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President Woodrow Wilson's vision of making the "world safe for democracy" remains remarkably relevant to both the American public and millions of people across the globe even today. But while America's entry into World War I and the current war on terrorism may have been justified on the premise of securing democracy, the difficult work of consolidating democratic processes after armed conflict has ended is readily apparent. Fulfilling a significant role in building democracies, election monitoring, once the activity of a small cohort of idealistic lawyers and NGOs, has burgeoned over the course of 30 years into an industry encompassing governments, international organizations, and numerous civil society actors.
Eric Bjornlund, a former Woodrow Wilson Center fellow and the founder and principal of Democracy International, has recently published a seminal book entitled Beyond Free and Fair: Monitoring Elections and Building Democracy on the role of election monitoring in the process of democratization. In his talk, Bjornlund argued that although the techniques and methodologies of election monitoring have progressed significantly since the ad hoc activities of the early 1980's, monitoring elections still remains imprecise and unreliable. Stringent criteria for what constitutes a "free and fair" election are lacking and there is excessive reliance on anecdotal evidence and individual instinct. Using case studies, he offered both critiques and suggestions aimed at bringing more rigorous analysis to the process of election monitoring. Bjornlund emphasized that the role of election observers should go beyond election day and beyond specific outcomes, and focus more on broader, more comprehensive processes over time. Elections should serve as a springboard for strengthening democratic processes across the social and political spectrum and not simply as an end in themselves.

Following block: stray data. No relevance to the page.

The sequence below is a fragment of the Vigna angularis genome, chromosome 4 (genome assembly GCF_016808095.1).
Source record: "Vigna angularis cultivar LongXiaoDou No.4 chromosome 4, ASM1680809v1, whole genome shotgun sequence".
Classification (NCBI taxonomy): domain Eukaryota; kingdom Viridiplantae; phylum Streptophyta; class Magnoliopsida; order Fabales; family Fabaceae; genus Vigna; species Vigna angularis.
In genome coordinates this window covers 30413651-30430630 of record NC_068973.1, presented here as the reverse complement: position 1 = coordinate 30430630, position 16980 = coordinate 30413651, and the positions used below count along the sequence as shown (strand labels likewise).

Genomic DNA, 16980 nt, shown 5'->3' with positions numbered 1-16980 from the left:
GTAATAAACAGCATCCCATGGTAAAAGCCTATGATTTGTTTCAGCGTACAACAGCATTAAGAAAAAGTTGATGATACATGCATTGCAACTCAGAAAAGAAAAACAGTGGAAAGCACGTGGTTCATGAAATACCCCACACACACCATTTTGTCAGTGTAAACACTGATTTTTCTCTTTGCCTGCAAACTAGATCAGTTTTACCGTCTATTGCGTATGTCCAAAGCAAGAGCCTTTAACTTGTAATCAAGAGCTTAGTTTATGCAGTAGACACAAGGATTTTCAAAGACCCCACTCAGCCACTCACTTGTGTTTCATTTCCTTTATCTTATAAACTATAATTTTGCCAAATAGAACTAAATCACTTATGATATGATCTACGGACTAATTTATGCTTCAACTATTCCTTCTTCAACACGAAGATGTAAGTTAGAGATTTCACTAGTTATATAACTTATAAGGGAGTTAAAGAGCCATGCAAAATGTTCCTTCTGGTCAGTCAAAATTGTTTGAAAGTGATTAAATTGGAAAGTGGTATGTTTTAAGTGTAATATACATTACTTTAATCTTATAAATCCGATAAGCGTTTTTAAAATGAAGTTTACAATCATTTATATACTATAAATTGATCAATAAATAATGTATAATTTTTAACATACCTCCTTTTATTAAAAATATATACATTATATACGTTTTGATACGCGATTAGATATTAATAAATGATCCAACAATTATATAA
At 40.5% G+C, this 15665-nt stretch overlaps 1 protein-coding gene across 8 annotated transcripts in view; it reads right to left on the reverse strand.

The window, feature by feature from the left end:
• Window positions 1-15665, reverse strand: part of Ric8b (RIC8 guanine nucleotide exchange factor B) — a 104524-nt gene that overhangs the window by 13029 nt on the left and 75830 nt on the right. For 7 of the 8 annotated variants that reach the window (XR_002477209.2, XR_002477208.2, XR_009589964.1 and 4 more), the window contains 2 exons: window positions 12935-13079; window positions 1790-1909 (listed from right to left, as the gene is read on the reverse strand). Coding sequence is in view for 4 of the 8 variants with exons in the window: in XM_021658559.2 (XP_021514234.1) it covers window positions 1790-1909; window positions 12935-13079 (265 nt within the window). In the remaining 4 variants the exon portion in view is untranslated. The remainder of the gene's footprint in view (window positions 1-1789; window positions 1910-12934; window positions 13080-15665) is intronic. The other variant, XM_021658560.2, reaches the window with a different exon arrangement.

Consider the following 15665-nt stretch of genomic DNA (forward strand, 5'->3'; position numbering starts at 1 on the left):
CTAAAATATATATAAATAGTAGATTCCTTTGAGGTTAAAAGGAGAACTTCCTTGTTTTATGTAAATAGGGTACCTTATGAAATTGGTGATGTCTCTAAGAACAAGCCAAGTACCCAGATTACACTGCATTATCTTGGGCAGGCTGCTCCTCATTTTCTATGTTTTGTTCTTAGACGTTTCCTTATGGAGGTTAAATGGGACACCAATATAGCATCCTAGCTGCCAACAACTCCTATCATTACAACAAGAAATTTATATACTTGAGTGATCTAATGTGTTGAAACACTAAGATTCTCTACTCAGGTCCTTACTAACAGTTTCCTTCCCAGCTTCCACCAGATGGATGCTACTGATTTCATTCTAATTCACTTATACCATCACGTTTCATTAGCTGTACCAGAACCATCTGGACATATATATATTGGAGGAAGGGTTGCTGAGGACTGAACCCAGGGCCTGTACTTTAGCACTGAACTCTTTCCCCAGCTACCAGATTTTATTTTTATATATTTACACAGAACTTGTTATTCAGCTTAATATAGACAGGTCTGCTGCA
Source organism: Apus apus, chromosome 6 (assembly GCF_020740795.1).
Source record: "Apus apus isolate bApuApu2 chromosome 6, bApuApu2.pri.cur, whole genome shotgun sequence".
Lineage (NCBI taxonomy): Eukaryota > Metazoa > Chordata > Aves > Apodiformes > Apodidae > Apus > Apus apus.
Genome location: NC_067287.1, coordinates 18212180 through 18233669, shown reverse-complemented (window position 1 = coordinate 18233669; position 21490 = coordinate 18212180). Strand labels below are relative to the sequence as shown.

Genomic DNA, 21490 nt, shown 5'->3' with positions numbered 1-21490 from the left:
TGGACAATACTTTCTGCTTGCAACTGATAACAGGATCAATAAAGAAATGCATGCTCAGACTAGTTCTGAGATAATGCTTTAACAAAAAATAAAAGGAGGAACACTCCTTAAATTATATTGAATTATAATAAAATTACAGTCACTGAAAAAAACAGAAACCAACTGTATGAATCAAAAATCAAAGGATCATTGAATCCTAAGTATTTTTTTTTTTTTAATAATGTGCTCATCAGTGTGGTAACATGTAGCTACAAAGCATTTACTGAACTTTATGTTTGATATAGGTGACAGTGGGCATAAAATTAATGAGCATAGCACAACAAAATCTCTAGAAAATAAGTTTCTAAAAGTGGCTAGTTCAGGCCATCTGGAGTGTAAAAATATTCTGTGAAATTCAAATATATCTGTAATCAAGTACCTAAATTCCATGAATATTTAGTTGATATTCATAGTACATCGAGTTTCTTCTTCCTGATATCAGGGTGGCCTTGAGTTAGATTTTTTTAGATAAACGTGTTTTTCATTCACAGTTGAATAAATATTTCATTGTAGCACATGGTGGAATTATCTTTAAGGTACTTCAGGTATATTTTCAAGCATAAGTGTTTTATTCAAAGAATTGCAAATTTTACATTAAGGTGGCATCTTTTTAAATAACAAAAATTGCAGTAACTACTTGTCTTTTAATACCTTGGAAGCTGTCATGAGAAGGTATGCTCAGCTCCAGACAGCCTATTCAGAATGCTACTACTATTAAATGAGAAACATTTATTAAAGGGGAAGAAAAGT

In his comments, Thomas Carothers, the director of the Rule of Law and Democracy Project at the Carnegie Endowment for International Peace, praised Bjornlund for being the first to treat election monitoring systematically and in a scholarly manner. In response to the commonly heard criticism that too much attention is being paid to elections and not enough to the development of rule of law and civil society, Carothers noted that these questions, while key, ignore the importance of legitimacy to governments, and that elections have now become the universally recognized stamp of legitimacy. But he warned of the "danger of declaring democracy" after elections have been held successfully. Carothers also noted that the issue may not be simply that election monitors are falling short, but that those who seek to subvert democratic processes are becoming more sophisticated both rhetorically and technically. Surveying the field of election monitoring as a whole, Carothers urged academics and practitioners to situate election monitoring within a broader development context.